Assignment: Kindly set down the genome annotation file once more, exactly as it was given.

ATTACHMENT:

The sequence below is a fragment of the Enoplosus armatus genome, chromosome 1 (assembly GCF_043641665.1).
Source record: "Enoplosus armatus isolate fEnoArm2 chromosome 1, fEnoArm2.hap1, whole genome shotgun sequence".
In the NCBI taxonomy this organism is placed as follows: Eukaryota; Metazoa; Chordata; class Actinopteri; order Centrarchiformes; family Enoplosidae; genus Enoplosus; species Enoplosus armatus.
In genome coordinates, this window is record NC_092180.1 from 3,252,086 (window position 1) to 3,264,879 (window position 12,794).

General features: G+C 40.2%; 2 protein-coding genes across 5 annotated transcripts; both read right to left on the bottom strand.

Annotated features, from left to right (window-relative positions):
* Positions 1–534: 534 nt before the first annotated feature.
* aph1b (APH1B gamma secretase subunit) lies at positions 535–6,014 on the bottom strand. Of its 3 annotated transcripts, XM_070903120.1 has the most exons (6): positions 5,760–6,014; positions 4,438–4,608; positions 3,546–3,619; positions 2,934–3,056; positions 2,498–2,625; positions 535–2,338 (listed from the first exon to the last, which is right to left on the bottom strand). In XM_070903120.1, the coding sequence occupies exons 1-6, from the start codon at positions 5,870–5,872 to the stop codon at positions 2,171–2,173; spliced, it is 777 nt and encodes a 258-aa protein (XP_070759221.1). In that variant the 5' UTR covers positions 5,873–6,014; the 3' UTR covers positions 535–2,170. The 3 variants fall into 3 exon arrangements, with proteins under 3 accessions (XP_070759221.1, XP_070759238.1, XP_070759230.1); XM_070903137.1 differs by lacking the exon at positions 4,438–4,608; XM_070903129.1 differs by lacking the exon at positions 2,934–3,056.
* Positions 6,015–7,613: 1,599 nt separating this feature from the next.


The sequence below is a fragment of the Enoplosus armatus genome, chromosome 1 (assembly GCF_043641665.1).
Source record: "Enoplosus armatus isolate fEnoArm2 chromosome 1, fEnoArm2.hap1, whole genome shotgun sequence".
In the NCBI taxonomy this organism is placed as follows: Eukaryota; Metazoa; Chordata; class Actinopteri; order Centrarchiformes; family Enoplosidae; genus Enoplosus; species Enoplosus armatus.
In genome coordinates, this window is record NC_092180.1 from 3,252,086 (window position 1) to 3,264,879 (window position 12,794).

General features: G+C 40.2%; 2 protein-coding genes across 5 annotated transcripts; both read right to left on the bottom strand.

Annotated features, from left to right (window-relative positions):
* Positions 1–534: 534 nt before the first annotated feature.
* aph1b (APH1B gamma secretase subunit) lies at positions 535–6,014 on the bottom strand. Of its 3 annotated transcripts, XM_070903120.1 has the most exons (6): positions 5,760–6,014; positions 4,438–4,608; positions 3,546–3,619; positions 2,934–3,056; positions 2,498–2,625; positions 535–2,338 (listed from the first exon to the last, which is right to left on the bottom strand). In XM_070903120.1, the coding sequence occupies exons 1-6, from the start codon at positions 5,870–5,872 to the stop codon at positions 2,171–2,173; spliced, it is 777 nt and encodes a 258-aa protein (XP_070759221.1). In that variant the 5' UTR covers positions 5,873–6,014; the 3' UTR covers positions 535–2,170. The 3 variants fall into 3 exon arrangements, with proteins under 3 accessions (XP_070759221.1, XP_070759238.1, XP_070759230.1); XM_070903137.1 differs by lacking the exon at positions 4,438–4,608; XM_070903129.1 differs by lacking the exon at positions 2,934–3,056.
* Positions 6,015–7,613: 1,599 nt separating this feature from the next.